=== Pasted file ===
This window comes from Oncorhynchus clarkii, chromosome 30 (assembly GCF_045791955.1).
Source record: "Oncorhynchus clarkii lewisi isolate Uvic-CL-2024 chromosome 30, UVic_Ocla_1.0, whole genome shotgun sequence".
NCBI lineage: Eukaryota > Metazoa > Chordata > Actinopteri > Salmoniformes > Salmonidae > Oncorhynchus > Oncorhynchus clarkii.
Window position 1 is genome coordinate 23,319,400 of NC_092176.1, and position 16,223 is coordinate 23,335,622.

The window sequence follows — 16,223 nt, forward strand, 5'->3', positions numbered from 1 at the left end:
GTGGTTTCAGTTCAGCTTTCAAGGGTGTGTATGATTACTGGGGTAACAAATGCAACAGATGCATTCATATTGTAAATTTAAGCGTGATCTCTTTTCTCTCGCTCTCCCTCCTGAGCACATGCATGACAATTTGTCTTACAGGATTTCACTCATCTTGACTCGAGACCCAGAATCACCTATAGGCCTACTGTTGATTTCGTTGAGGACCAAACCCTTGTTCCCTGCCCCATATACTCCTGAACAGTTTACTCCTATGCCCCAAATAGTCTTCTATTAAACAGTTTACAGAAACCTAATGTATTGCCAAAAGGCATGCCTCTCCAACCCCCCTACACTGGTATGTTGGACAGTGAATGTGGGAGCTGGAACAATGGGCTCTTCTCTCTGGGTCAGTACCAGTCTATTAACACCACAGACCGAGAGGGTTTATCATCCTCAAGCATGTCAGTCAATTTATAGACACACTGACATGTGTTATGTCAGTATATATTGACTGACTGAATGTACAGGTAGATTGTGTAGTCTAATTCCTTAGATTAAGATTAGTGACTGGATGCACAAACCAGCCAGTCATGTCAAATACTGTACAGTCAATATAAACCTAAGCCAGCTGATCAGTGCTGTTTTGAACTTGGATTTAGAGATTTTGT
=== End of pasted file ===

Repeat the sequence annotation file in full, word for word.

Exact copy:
This window comes from Oncorhynchus clarkii, chromosome 30 (assembly GCF_045791955.1).
Source record: "Oncorhynchus clarkii lewisi isolate Uvic-CL-2024 chromosome 30, UVic_Ocla_1.0, whole genome shotgun sequence".
NCBI lineage: Eukaryota > Metazoa > Chordata > Actinopteri > Salmoniformes > Salmonidae > Oncorhynchus > Oncorhynchus clarkii.
Window position 1 is genome coordinate 23,319,400 of NC_092176.1, and position 16,223 is coordinate 23,335,622.

The window sequence follows — 16,223 nt, forward strand, 5'->3', positions numbered from 1 at the left end:
GTGGTTTCAGTTCAGCTTTCAAGGGTGTGTATGATTACTGGGGTAACAAATGCAACAGATGCATTCATATTGTAAATTTAAGCGTGATCTCTTTTCTCTCGCTCTCCCTCCTGAGCACATGCATGACAATTTGTCTTACAGGATTTCACTCATCTTGACTCGAGACCCAGAATCACCTATAGGCCTACTGTTGATTTCGTTGAGGACCAAACCCTTGTTCCCTGCCCCATATACTCCTGAACAGTTTACTCCTATGCCCCAAATAGTCTTCTATTAAACAGTTTACAGAAACCTAATGTATTGCCAAAAGGCATGCCTCTCCAACCCCCCTACACTGGTATGTTGGACAGTGAATGTGGGAGCTGGAACAATGGGCTCTTCTCTCTGGGTCAGTACCAGTCTATTAACACCACAGACCGAGAGGGTTTATCATCCTCAAGCATGTCAGTCAATTTATAGACACACTGACATGTGTTATGTCAGTATATATTGACTGACTGAATGTACAGGTAGATTGTGTAGTCTAATTCCTTAGATTAAGATTAGTGACTGGATGCACAAACCAGCCAGTCATGTCAAATACTGTACAGTCAATATAAACCTAAGCCAGCTGATCAGTGCTGTTTTGAACTTGGATTTAGAGATTTTGT